And we built on our national commitments by strengthening our Cyber Defence Pledge at the Vilnius summit. The pledge means that we need to be ready to handle malign cyber incidents – in times of peace, crisis and conflict. We have to bring our systems up to speed: those our governments use, but also those our industries and citizens rely on, from telecommunications to energy infrastructure and even games.
The Cyber Pledge requires us to invest in prevention, and to invest in our national resilience on a daily basis. Because resilience is the main building block of deterrence and defence in cyberspace.
But our commitment to prevention also requires us to be able to actively defend ourselves in cyber space, if necessary. Germany’s National Security Strategy – launched this year – envisages to create a dedicated entity especially for that. We are even considering a change to our Constitution to make it happen! Proportionality and our responsibility under international law will remain our corner stones in active cyber defence. As an Alliance, we need to continue to work hard on making our commitments in this area more tangible.
But NATO has not only evolved at the level of concepts and national commitments. We have also enhanced our cyber posture in concrete terms.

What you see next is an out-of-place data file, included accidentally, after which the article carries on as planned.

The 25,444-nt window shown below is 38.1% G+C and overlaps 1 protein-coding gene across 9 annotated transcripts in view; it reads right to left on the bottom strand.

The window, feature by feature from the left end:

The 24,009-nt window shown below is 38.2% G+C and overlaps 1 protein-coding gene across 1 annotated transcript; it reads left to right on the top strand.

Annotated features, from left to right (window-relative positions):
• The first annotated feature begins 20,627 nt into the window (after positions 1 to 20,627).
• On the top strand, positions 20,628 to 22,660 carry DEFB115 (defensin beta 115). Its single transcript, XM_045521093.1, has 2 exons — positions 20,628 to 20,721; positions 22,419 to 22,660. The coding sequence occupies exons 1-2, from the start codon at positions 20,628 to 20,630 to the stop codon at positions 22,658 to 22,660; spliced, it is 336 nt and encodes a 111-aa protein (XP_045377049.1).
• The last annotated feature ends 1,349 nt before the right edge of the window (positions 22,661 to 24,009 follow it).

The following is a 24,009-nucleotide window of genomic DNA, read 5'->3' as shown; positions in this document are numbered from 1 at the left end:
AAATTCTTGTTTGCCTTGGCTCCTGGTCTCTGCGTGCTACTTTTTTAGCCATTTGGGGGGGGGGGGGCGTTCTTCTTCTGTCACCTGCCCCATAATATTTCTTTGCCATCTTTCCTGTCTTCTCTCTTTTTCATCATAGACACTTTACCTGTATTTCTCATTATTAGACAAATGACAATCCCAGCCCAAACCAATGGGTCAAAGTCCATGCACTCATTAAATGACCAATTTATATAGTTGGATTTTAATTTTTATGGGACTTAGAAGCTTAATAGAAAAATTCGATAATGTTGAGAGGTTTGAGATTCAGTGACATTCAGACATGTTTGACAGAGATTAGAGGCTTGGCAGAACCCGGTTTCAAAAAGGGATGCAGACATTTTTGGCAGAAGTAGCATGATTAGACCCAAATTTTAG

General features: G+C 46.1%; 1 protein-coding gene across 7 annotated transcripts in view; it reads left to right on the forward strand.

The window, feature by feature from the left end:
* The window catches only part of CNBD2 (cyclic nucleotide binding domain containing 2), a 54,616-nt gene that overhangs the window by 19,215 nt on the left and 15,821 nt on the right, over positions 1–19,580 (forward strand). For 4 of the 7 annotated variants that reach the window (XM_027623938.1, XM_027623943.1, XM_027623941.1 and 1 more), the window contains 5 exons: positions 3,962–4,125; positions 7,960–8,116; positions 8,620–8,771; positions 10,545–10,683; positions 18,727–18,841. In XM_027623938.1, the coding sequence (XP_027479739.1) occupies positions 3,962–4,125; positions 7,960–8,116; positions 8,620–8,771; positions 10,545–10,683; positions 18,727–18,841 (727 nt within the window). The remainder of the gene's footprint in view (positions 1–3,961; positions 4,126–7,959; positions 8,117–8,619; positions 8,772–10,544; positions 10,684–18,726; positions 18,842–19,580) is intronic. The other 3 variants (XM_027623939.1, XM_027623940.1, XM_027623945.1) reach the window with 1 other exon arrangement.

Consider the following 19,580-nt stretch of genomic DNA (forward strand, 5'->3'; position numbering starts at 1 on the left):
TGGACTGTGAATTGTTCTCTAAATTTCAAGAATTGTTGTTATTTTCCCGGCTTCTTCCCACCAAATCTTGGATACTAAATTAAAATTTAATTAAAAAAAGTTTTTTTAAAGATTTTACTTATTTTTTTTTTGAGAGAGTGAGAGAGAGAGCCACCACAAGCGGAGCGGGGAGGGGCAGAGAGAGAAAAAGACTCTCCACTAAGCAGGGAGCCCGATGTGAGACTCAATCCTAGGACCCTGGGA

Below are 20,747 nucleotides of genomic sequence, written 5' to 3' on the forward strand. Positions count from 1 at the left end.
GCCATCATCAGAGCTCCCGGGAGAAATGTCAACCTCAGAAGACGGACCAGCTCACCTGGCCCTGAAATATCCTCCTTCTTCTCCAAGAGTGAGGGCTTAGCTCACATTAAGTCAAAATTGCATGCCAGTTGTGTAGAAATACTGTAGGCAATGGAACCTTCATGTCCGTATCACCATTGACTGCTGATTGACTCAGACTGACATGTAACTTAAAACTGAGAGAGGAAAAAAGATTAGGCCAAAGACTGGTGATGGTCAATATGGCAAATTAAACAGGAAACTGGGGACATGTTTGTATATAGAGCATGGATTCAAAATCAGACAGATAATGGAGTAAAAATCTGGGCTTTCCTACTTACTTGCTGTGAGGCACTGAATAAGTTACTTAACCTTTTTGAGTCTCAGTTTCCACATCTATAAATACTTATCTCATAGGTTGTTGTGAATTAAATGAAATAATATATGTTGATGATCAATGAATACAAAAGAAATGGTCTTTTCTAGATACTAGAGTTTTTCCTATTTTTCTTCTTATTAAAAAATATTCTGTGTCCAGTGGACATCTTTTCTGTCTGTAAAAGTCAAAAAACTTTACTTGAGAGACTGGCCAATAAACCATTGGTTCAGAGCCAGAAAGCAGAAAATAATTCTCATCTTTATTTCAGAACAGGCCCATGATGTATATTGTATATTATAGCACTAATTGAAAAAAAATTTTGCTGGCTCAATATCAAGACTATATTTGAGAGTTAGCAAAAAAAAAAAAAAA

In Vilnius, we launched NATO’s Virtual Cyber Incident Support Capability. That became NATO’s cyber “emergency number”.
It enables Allies to seek immediate help from one another.
Implementing this in Germany, we have just created a national mechanism involving all relevant agencies – from our Federal Office for Information Security to the Bundeswehr. With this mechanism, we can ensure that we are ready when our Allies need us - or when we need our allies.
NATO has made considerable progress on cyber defence.
But for the Alliance to stay on track and for cyber to make a substantial contribution to our joint deterrence and defence, we need to do more.
In my view, three points are crucial.
First, we need to bring together all the dimensions. We, as Allies, and NATO need to build a culture of cooperation beyond our bureaucratic silos. This is what many of us and many of you discussed in the run-up to the Vilnius summit.
And this is why, today, we are coming together in this integrated setting for the first Annual NATO Cyber Defence Conference, with leading representatives from the political, military and technical communities in our different countries, as well as – and this is important - from the private sector.